She plans on selling this in her booth with her painted furniture and antiques this Saturday at a local street fair in Milford, OH called the Longstone Festival. She was lucky enough to get a booth as there is usually a waiting list every year. Hopefully it will sell there. I will let you know if it does. http://www.longstonestreetfestival.com/

Frames, Frames and more Frames

Last night, my wife Anita took me to an old frame factory in downtown Cincinnati. The factory stopped operating over a hundred years ago, but it looked like the frames hadn’t been touched since the workers packed up and went home.

Anita met a lady about a month ago who was selling some frames from the building and told us that she was going to have an open house on Aug 23rd to try to get rid of some more and invited us to come. Because Anita makes chalk boards out of old frames, she made an appointment with her to view the building before the open house to buy some of her frames, but going back to the open house was still a no-brainer as she wanted me to see the place.

When we arrived, there were people greeting us offering wine and cheese. I didn’t know if I was coming to a rummage sale or a gallery viewing, so I grabbed a glass of wine and headed upstairs. When I got up there, all I saw were tens of thousands of frames stacked everywhere. The floor was probably 5000 square feet and every inch was packed with old frames. It took five minutes just to absorb all of it as I wandered around checking everything out.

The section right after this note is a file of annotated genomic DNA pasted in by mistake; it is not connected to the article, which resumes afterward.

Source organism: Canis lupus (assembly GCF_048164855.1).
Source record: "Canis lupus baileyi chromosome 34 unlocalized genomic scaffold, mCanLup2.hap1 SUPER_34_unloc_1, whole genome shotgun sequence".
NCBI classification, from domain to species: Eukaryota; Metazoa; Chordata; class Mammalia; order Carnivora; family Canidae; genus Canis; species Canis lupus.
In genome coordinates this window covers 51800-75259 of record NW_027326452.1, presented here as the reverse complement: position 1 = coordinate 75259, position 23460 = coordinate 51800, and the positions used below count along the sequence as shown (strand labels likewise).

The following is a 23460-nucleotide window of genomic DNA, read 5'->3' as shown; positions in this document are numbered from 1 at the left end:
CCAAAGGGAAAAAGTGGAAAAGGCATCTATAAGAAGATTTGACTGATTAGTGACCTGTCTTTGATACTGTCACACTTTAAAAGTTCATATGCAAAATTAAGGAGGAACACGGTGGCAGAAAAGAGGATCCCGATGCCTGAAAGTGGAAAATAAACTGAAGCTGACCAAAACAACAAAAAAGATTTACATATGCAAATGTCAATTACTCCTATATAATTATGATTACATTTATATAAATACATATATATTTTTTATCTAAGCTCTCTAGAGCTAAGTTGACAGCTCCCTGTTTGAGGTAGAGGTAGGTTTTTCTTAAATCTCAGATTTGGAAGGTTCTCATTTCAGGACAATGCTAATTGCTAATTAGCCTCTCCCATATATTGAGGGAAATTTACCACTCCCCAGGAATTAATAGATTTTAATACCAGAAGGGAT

The factory stopped operating in 1910 and must have specialized in round and oval frames as there were thousands of them spewed out all over the floor. Every shape and size from tiny to gigantic were available as an oval. They did have some square frames available, but 95% were round of some shape. The owner said the building sat like this undisturbed since 1910.

Not all the frames were primed. They had some really nice ones made from mahogany in all sort of sizes. My wife bought a few of these before and cleaned them up with hemp oil. They look fantastic cleaned so she bought a few more last night . You can see the hundred years of dust that laid on these frames undisturbed.

Sadly, all the old machinery were long gone. I looked around the building for remnants of the machinery, but only came across this glue applicator directions inside one of the posts of the building. It’s from the Casein Manufacturing Company explaining how to properly use one of their mechanical glue pots.

The only big machine left was this nice old blower. There were a few pieces of duct work that went throughout the building, but I’m not sure what it was used for.

Anita ended buying 50 frames for $250. Dirt, dirt cheap as some of the old frames she picked out can go for as high as $35.00 a piece in antique stores. Now she needs to clean all of them up and turn them into chalk boards.